Health information exchange, system size and information silos
Author(s)Miller, Amalia R.; Tucker, Catherine Elizabeth
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There are many technology platforms that bring benefits only when users share data. In healthcare, this is a key policy issue, because of the potential cost savings and quality improvements from ‘big data’ in the form of sharing electronic patient data across medical providers. Indeed, one criterion used for federal subsidies for healthcare information technology is whether the software has the capability to share data. We find empirically that larger hospital systems are more likely to exchange electronic patient information internally, but are less likely to exchange patient information externally with other hospitals. This pattern is driven by instances where there may be a commercial cost to sharing data with other hospitals. Our results suggest that the common strategy of using ‘marquee’ large users to kick-start a platform technology has an important drawback of potentially creating information silos. This suggests that federal subsidies for health data technologies based on ‘meaningful use’ criteria, that are based simply on the capability to share data rather than actual sharing of data, may be misplaced.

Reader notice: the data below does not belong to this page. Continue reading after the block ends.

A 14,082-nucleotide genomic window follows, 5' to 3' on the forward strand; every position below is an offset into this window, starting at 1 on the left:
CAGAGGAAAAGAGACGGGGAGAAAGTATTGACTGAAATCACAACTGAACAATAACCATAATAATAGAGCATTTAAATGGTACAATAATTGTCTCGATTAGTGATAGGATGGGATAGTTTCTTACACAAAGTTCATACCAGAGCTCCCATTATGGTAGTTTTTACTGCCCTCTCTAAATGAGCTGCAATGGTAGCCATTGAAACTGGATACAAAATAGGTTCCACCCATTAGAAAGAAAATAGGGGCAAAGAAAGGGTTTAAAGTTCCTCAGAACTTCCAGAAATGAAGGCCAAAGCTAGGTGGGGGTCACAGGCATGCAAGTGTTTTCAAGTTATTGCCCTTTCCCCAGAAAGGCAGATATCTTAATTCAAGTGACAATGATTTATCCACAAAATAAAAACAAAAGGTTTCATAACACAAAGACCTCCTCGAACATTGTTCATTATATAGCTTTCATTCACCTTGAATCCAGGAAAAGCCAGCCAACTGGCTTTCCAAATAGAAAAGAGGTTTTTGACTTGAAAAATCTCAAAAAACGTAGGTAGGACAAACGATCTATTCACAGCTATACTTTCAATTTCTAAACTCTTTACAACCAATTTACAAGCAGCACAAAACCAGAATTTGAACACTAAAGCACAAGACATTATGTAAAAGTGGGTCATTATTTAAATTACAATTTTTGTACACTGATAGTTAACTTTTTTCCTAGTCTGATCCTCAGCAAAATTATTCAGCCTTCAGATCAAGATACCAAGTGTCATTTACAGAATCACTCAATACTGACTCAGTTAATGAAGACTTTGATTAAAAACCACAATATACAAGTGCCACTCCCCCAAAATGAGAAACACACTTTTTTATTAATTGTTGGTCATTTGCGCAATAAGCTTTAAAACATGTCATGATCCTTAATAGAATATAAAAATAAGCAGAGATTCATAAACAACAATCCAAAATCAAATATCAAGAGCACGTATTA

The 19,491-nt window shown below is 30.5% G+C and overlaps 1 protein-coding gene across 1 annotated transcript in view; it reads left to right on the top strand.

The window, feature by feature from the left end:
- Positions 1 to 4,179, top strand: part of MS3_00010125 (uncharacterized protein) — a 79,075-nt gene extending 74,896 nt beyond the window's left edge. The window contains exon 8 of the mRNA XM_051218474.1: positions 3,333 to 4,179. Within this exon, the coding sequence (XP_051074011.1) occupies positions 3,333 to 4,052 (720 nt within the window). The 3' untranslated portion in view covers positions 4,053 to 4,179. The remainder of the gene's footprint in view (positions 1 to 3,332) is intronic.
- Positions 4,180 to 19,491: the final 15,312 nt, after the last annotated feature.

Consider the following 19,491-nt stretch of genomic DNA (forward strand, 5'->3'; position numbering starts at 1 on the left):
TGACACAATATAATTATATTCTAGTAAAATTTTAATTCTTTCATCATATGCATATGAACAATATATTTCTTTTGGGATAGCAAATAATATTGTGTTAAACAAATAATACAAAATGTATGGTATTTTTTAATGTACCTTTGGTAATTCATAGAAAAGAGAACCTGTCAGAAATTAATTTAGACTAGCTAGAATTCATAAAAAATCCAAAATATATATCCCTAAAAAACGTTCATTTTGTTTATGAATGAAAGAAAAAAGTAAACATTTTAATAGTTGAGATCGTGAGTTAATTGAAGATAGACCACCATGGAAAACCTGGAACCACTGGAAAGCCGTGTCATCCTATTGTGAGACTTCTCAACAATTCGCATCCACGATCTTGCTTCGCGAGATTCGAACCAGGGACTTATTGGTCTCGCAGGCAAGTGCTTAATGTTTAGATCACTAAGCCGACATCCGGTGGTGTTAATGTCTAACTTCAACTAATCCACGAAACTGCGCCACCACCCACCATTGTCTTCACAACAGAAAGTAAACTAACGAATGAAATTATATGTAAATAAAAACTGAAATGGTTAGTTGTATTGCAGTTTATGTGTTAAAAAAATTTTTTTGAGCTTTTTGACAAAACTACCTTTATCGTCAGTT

DepartmentSloan School of Management
Journal of Health Economics
Miller, Amalia R., and Catherine Tucker. “Health Information Exchange, System Size and Information Silos.” Journal of Health Economics 33 (2014): 28–42.
Author's final manuscript